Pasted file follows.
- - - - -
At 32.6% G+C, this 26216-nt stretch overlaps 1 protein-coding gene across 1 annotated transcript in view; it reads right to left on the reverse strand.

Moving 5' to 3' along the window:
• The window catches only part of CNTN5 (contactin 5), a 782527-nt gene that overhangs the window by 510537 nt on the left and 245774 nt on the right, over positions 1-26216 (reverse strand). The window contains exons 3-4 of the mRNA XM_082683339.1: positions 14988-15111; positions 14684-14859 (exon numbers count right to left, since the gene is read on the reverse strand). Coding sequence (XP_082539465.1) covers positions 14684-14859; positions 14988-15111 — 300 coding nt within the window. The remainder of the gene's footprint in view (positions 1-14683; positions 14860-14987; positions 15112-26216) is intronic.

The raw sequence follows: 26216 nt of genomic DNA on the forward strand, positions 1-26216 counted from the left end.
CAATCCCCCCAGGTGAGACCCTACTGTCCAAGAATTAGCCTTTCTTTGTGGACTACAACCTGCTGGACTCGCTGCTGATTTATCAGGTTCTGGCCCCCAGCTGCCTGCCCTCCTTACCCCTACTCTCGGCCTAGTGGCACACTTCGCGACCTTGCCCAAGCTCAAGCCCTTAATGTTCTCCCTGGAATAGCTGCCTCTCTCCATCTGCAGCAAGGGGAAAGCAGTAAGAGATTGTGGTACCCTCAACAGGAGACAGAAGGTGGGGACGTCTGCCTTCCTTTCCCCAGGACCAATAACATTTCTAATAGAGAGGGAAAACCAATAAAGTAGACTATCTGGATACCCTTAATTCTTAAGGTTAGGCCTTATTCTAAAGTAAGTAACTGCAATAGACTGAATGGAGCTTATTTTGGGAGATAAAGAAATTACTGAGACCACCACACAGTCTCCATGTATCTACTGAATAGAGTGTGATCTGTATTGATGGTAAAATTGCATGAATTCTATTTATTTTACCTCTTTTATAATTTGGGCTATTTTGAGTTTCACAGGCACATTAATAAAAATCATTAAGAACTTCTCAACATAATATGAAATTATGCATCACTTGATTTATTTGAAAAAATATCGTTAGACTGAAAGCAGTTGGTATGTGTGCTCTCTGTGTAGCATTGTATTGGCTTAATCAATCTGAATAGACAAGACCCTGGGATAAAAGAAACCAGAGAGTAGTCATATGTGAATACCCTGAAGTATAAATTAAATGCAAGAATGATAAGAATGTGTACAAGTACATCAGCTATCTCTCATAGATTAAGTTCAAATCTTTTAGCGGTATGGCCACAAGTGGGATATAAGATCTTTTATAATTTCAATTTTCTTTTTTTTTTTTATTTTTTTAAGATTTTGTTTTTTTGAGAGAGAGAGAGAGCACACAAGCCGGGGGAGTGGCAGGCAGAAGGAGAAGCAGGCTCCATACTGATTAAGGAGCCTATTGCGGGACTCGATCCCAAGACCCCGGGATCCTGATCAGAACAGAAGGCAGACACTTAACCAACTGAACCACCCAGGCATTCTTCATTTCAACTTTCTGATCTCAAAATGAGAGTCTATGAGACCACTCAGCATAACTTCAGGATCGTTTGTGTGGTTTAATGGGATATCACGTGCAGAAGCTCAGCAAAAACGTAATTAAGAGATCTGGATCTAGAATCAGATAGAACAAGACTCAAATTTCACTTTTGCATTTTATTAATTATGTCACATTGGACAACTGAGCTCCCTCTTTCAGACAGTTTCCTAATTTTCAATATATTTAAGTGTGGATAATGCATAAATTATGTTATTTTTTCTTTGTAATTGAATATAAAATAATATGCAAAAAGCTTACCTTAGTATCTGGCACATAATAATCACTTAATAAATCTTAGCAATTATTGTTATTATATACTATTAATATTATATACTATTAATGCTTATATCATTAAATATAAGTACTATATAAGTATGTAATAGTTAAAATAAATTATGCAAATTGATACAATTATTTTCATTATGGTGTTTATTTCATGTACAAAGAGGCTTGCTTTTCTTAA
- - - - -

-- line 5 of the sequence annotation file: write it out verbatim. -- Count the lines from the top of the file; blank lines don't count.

CAATCCCCCCAGGTGAGACCCTACTGTCCAAGAATTAGCCTTTCTTTGTGGACTACAACCTGCTGGACTCGCTGCTGATTTATCAGGTTCTGGCCCCCAGCTGCCTGCCCTCCTTACCCCTACTCTCGGCCTAGTGGCACACTTCGCGACCTTGCCCAAGCTCAAGCCCTTAATGTTCTCCCTGGAATAGCTGCCTCTCTCCATCTGCAGCAAGGGGAAAGCAGTAAGAGATTGTGGTACCCTCAACAGGAGACAGAAGGTGGGGACGTCTGCCTTCCTTTCCCCAGGACCAATAACATTTCTAATAGAGAGGGAAAACCAATAAAGTAGACTATCTGGATACCCTTAATTCTTAAGGTTAGGCCTTATTCTAAAGTAAGTAACTGCAATAGACTGAATGGAGCTTATTTTGGGAGATAAAGAAATTACTGAGACCACCACACAGTCTCCATGTATCTACTGAATAGAGTGTGATCTGTATTGATGGTAAAATTGCATGAATTCTATTTATTTTACCTCTTTTATAATTTGGGCTATTTTGAGTTTCACAGGCACATTAATAAAAATCATTAAGAACTTCTCAACATAATATGAAATTATGCATCACTTGATTTATTTGAAAAAATATCGTTAGACTGAAAGCAGTTGGTATGTGTGCTCTCTGTGTAGCATTGTATTGGCTTAATCAATCTGAATAGACAAGACCCTGGGATAAAAGAAACCAGAGAGTAGTCATATGTGAATACCCTGAAGTATAAATTAAATGCAAGAATGATAAGAATGTGTACAAGTACATCAGCTATCTCTCATAGATTAAGTTCAAATCTTTTAGCGGTATGGCCACAAGTGGGATATAAGATCTTTTATAATTTCAATTTTCTTTTTTTTTTTTATTTTTTTAAGATTTTGTTTTTTTGAGAGAGAGAGAGAGCACACAAGCCGGGGGAGTGGCAGGCAGAAGGAGAAGCAGGCTCCATACTGATTAAGGAGCCTATTGCGGGACTCGATCCCAAGACCCCGGGATCCTGATCAGAACAGAAGGCAGACACTTAACCAACTGAACCACCCAGGCATTCTTCATTTCAACTTTCTGATCTCAAAATGAGAGTCTATGAGACCACTCAGCATAACTTCAGGATCGTTTGTGTGGTTTAATGGGATATCACGTGCAGAAGCTCAGCAAAAACGTAATTAAGAGATCTGGATCTAGAATCAGATAGAACAAGACTCAAATTTCACTTTTGCATTTTATTAATTATGTCACATTGGACAACTGAGCTCCCTCTTTCAGACAGTTTCCTAATTTTCAATATATTTAAGTGTGGATAATGCATAAATTATGTTATTTTTTCTTTGTAATTGAATATAAAATAATATGCAAAAAGCTTACCTTAGTATCTGGCACATAATAATCACTTAATAAATCTTAGCAATTATTGTTATTATATACTATTAATATTATATACTATTAATGCTTATATCATTAAATATAAGTACTATATAAGTATGTAATAGTTAAAATAAATTATGCAAATTGATACAATTATTTTCATTATGGTGTTTATTTCATGTACAAAGAGGCTTGCTTTTCTTAA